Dozens of earthquake swarms have arisen beneath the island territory of Puerto Rico over the past seven days.
Although there were no immediate reports of a tsunami threat, the event can still manifest potential disaster.
Puerto Rico earthquake swarms
(Photo: Photo by RICARDO ARDUENGO/AFP via Getty Images)
Latest reports suggest that 94 earthquake swarms have rocked the island since Monday April 4.
Meanwhile, 25 tremors have occurred in the past 24 hours as of Monday, April 11, according to meteorologists from meteoboy.com.
In December 2019, the country experienced a series of earthquake swarms, including 123 with a magnitude greater than 3.0 on the Richter scale.
In January 2020, a massive 6.4 magnitude earthquake struck the island causing multiple casualties and widespread disruption, causing a large-scale power outage affecting over a million people; as well as four dead and nine wounded.
The government of Puerto Rico has planned to allocate US$3.7 billion to rebuild the island’s educational infrastructure following a series of natural disasters, including earthquakes, floods and storms. hurricanes, over the years, according to the Latin America News website. BNamericas.
Since then, new earthquake swarms have continued until early April, but no major incidents have been recorded so far.
Either way, stronger earthquakes are possible in the coming weeks or months.
Read also : Around 2,000 earthquake swarms have hit Portugal’s Azores islands since March 19
What are seismic swarms?
the United States Geological Survey (USGS) Declared earthquake swarms are different from ordinary earthquakes or aftershocks because they are characterized by low-impact but recurring tremors that can last for days or even months.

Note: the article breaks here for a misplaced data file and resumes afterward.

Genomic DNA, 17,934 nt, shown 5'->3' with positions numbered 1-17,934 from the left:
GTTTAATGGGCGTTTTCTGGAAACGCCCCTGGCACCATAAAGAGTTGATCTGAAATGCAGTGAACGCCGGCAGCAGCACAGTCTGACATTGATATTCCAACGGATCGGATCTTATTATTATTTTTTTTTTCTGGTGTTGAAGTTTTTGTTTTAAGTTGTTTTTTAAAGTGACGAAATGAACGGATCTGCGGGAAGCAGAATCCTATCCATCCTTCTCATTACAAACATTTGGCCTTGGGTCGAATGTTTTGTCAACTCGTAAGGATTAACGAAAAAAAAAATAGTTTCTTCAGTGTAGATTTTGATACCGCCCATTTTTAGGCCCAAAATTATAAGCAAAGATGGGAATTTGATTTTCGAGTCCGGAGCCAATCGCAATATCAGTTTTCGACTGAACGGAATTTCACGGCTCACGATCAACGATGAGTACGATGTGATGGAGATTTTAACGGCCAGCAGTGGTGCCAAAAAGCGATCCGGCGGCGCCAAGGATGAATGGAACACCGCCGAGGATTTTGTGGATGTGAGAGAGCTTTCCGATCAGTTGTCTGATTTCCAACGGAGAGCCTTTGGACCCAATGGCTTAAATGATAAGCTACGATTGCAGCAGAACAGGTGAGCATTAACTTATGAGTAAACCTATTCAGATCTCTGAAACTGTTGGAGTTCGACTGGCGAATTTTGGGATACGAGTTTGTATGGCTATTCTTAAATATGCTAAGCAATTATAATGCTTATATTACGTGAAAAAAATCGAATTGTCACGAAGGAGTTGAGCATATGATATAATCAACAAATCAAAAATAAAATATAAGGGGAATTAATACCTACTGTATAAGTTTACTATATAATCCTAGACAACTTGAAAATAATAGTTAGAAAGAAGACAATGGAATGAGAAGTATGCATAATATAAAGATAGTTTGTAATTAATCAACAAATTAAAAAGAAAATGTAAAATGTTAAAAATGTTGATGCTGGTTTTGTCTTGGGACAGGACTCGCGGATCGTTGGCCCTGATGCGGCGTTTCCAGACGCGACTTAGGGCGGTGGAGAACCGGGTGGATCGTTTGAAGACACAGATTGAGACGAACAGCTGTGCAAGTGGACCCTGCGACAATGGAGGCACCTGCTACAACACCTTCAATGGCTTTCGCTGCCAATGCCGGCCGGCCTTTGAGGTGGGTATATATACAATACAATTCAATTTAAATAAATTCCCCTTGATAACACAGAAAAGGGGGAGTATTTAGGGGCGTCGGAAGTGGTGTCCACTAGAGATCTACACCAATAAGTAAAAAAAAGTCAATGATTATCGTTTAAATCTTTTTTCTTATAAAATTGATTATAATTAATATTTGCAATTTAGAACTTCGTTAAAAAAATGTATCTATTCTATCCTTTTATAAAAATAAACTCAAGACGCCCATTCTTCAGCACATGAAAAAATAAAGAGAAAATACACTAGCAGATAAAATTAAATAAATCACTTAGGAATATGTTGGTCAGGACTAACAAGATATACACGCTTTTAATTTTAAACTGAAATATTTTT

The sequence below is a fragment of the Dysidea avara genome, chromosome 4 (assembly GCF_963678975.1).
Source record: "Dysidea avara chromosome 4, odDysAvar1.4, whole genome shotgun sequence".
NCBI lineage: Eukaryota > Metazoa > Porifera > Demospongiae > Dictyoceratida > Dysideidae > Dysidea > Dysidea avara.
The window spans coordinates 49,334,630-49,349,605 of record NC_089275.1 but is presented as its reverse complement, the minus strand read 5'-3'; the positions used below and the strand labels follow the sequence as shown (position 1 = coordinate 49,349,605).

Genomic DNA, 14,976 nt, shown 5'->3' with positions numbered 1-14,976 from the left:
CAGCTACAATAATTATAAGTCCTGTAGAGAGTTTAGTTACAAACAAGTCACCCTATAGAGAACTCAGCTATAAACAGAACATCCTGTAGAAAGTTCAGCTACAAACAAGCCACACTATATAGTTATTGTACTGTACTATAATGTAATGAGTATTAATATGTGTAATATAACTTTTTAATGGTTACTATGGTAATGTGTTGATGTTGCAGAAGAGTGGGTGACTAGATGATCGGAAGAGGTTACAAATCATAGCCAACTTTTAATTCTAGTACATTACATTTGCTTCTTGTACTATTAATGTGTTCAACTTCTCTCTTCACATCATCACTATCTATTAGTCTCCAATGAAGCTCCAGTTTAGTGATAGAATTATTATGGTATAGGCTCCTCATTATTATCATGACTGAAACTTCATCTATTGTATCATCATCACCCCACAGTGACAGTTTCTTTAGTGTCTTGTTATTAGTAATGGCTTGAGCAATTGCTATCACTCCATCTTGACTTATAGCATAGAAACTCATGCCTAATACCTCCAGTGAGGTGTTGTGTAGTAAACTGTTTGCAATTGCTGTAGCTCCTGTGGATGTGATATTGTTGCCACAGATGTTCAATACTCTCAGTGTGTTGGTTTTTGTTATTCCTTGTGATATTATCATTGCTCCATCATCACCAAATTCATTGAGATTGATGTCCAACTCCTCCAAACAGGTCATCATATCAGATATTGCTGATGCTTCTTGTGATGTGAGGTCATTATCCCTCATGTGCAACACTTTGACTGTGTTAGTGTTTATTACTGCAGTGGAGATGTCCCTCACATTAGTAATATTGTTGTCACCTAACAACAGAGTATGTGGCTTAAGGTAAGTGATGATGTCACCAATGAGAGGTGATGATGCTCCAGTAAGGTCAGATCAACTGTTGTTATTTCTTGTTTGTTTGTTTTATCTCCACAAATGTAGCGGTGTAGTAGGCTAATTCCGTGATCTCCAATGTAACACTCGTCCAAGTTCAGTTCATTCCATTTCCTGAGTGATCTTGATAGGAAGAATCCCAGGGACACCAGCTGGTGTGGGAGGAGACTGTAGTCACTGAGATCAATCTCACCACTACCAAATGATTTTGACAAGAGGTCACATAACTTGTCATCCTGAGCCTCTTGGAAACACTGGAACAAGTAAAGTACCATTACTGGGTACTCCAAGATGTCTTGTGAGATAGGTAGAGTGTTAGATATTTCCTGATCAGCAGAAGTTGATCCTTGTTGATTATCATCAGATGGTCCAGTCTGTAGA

Earthquake swarms are often confused with aftershocks because both have no identifiable main shock.
This means that determining the first earthquake from these geological phenomena is a challenge because they occur in rapid succession and most of the time, simultaneously.
The USGS added that earthquake swarms are short-lived, but their large numbers, similar to a swarm of insects or other related connotations, allow them to continue for an extended period due to their occurrences. collective.
Despite the weak impact of the earthquake swarms, the possibility of a “strong earthquake swarm” or a “major earthquake” cannot be ruled out.
This is because a series of tremors are still affecting the tectonic plates below the ground. The movement of these plates is the main cause of shocks, according to the USGS.
Difference with replicas
Over the years, anecdotal evidence, media reports, and relevant geoseismic agencies indicate that aftershocks normally occur immediately after the main earthquake.
Since the movements of tectonic plates are unstable, the main earthquake can still cause residual effects under the Earth.
However, the US Geological Agency is quick to point out that there are instances where an aftershock is stronger than the initial tremor.
When this happens, the aftershock then becomes the main earthquake and the previous main earthquake will be classified as presage.
Puerto Rico sits above the edge of the Caribbean tectonic plate, which continually collides with the North American plate, according to the National Oceanic and Atmospheric Administration (NOAA).
Related article: Puerto Rico: 24 earthquake swarms recorded in one day and 447 since January
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